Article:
A collaborative series of curriculum design workshops uniting college faculty and industry specialists wrapped up the fourth and final session this week at the Kingsport Center for Higher Education.
These workshops provided four days of information through the organization DACUM – an acronym for Developing A Curriculum – for community colleges to train workers for emerging industries. The final session included panelists from Northeast State Community College, Nashville State Community College, Roane State Community College and Southwest Community College joining energy industry specialists via Interactive Television conferencing.
“The process helps to close the gap between what the instructor is teaching and what the graduate needs at entry level on the job,” said Northeast State President Dr. Janice Gilliam.
Certified DACUM facilitator, Jane Pendry, from Guilford Technical Community College, Greensboro, N.C., led sessions across the state to gather information for Energy Specialist, tasks to be mastered by student before graduating, and skills and traits for employees. Northeast State faculty and staff Cindy Tauscher, Advanced Technologies Interim Dean, Sam Rowell, and Business Technologies Interim Dean Danny Lawson engaged with industry experts at all three workshops to determine the best training content for students.
DACUM falls under the Community College and Career Training (C3T) grant program launched earlier this year by the Labor Department. DACUM uses a storyboarding process outlining what a worker does in terms of duties, tasks, knowledge, skills, and in some cases the tools the worker uses. Panelists assess and adjust this information on critical and frequently performed tasks and the training needs of workers.
College representatives listed tasks to be completed by entry-level worker as a lineman (energy distribution specialist) categorized in “bands.” Industry experts and college faculty members discussed the bands and tasks to see what should remain, and in what order.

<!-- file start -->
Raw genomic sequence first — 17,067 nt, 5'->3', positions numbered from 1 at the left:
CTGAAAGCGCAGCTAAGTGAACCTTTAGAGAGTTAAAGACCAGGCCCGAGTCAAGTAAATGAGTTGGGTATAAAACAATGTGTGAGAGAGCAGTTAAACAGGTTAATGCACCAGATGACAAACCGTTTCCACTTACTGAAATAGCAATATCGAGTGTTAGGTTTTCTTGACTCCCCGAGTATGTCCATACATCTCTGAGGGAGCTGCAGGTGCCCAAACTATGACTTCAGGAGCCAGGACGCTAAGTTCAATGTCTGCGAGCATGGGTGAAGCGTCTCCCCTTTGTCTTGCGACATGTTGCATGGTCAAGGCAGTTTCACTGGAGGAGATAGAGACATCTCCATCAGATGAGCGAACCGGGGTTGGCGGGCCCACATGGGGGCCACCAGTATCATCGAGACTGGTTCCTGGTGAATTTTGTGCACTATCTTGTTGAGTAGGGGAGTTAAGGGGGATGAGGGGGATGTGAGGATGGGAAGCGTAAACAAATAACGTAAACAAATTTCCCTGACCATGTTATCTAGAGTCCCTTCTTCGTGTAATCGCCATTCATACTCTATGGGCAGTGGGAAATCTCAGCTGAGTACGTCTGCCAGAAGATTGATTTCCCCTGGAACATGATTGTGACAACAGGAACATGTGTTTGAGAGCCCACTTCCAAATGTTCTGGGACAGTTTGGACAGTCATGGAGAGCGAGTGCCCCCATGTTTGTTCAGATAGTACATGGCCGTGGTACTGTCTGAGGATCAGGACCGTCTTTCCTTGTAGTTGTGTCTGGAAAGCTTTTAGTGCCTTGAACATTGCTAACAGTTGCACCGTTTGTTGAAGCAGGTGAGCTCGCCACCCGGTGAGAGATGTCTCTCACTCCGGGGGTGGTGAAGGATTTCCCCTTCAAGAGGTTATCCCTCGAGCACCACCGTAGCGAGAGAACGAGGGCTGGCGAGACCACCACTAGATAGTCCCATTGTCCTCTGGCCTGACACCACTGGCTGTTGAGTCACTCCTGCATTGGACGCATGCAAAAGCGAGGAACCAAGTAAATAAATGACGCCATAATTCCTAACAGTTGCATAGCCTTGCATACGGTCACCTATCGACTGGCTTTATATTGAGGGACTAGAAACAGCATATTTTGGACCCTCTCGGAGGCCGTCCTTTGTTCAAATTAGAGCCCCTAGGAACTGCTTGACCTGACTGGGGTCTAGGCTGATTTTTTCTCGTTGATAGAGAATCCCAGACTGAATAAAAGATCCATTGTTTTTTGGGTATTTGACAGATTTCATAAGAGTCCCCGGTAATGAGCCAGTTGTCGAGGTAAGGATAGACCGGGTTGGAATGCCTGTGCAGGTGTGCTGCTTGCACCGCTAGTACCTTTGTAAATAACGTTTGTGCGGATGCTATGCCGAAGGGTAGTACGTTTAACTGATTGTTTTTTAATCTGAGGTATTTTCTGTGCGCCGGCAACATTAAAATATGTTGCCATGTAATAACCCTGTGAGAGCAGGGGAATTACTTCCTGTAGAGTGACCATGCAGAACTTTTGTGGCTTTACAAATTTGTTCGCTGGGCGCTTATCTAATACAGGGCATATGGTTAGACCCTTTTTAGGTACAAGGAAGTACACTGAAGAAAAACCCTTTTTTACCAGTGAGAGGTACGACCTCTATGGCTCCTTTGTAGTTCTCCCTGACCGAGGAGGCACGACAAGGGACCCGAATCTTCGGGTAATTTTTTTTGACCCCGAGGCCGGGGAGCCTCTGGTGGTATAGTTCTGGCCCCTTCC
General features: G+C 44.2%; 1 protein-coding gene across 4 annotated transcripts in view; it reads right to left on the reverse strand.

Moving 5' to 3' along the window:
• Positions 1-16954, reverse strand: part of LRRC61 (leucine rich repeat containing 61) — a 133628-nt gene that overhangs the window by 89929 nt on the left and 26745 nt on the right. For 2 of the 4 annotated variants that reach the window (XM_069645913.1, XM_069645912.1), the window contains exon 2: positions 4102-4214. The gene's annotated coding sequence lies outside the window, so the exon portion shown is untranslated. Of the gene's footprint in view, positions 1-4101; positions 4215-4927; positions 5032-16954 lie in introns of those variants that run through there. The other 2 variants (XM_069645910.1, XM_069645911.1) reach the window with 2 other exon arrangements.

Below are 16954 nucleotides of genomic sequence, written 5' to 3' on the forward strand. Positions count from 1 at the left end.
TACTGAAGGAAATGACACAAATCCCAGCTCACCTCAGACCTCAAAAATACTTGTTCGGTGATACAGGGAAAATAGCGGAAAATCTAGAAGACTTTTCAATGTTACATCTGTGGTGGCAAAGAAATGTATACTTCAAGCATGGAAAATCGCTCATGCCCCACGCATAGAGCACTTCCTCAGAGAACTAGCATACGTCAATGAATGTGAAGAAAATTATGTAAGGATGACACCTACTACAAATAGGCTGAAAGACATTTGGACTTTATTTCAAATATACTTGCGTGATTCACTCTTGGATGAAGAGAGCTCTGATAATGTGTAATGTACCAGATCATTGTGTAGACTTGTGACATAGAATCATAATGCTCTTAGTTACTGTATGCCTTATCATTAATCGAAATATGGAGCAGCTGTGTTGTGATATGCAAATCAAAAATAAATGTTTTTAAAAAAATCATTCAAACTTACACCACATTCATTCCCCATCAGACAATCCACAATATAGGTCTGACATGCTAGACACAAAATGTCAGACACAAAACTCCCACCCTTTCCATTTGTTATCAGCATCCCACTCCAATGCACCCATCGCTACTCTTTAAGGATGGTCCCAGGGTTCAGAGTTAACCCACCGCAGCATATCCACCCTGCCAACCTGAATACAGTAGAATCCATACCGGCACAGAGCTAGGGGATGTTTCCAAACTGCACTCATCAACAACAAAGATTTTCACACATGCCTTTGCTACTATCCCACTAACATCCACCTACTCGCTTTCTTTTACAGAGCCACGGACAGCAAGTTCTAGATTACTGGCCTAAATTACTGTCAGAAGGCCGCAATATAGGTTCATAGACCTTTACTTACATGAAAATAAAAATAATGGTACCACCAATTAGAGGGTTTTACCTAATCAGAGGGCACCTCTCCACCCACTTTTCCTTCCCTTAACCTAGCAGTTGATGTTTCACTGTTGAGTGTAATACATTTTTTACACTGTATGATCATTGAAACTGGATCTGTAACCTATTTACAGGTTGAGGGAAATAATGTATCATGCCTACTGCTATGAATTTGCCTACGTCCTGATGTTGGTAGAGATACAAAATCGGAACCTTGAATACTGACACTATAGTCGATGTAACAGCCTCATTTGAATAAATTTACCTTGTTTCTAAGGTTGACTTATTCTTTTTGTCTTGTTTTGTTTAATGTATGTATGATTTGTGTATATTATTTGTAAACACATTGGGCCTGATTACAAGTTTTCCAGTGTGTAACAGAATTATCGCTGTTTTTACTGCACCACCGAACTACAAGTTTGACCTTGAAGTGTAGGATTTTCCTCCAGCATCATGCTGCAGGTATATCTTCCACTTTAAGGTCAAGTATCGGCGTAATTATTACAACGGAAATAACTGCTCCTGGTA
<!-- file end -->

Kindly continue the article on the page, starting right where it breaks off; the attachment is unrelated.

Faculty and industry representatives provided input about the teaching matrix. This input leads to development of a learning matrix for each course. The college instructor will check off as student progresses through the course when each matrix task is mastered. The collaboration between college instructors and industry professionals combines technical knowledge with practical application of that knowledge in the work environment.
The final matrix will be used to establish an Energy Specialist (electrical lineman, for example) curriculum at each college to meet their needs. Dr. Gilliam said pilot courses developed through the DACUM workshops would likely begin in the 2012 spring semester.
The Labor Department began awarding grants this year to support the development and improvement of postsecondary programs of two years or less that use evidence-based or innovative strategies to prepare students for successful careers in growing and emerging industries. The Tennessee Board of Regents has not received notification on whether the grant has been awarded, but colleges are proceeding with implementation of these high demand certificates regardless of funding, but would be able to implement more broadly if colleges received financial support.
“Our plan is to place each program area offered by Northeast State on schedule over the next five years to have DACUM completed and programs updated. Then a follow-up DACUM review every five years, or more frequently to keep up with industry needs,” said Dr. Gilliam.